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In lectures you heard a number of times about the vast diversity of life that has evolved over the past few billions years. We discussed life in its major domains and spent a some time on the major eukaryotic groups—plants and animals. We explained the idea of natural selection as the major force creating this diversity and mentioned Darwin and Wallace as the major contributors to this scientific hypothesis. We looked at the “family tree” of birds and hypothesized why, despite being overall similar, they have notably different beaks! They descended from a common ancestor, and show selection for beaks that helped them eat different prey, reproduce, and maintain this helpful variation. This is the explanation for evolution and for extinction.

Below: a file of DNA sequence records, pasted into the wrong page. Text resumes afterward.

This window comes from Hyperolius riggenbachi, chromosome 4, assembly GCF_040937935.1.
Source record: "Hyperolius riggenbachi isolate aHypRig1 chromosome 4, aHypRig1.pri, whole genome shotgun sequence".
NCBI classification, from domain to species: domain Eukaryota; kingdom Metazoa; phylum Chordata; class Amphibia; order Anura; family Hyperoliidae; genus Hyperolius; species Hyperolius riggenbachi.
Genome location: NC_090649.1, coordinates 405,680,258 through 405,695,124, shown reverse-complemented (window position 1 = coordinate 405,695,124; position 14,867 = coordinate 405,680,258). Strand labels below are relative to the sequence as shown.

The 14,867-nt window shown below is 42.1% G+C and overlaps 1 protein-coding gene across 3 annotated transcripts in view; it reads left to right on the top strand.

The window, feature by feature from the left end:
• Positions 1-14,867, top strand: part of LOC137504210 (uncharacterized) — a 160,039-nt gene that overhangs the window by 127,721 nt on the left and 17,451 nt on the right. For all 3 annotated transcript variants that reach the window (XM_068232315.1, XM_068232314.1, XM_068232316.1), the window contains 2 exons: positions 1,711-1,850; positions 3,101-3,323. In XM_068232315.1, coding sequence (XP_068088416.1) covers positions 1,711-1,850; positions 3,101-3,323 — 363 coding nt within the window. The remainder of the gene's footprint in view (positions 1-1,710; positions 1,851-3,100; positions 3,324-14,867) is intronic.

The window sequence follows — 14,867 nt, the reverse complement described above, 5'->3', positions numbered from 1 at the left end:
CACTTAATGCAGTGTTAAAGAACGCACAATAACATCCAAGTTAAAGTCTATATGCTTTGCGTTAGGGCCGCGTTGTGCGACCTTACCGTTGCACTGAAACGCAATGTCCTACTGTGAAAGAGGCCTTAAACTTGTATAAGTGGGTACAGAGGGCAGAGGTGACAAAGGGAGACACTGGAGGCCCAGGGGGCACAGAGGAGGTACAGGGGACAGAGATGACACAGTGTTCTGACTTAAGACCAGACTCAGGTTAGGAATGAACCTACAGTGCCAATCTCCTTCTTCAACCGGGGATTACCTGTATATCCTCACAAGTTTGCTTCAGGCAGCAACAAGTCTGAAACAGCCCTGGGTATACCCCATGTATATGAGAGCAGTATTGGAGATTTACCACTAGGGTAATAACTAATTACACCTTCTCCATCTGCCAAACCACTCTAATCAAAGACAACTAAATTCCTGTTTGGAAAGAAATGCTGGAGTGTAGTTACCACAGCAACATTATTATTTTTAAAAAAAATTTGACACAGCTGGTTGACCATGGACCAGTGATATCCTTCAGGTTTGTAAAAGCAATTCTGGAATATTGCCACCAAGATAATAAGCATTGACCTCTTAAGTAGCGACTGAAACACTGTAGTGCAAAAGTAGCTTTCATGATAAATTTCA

Something to ponder: while the diversity of animals seems nearly endless, today the Earth is experiencing the greatest mass extinction in its long history. During this lab period, 20 species will probably go extinct, mostly due to habitat loss and degradation of the environment. Most of these are considered small and unimportant by many people. However, I do not know what is “unimportant” and why our species is more important then others...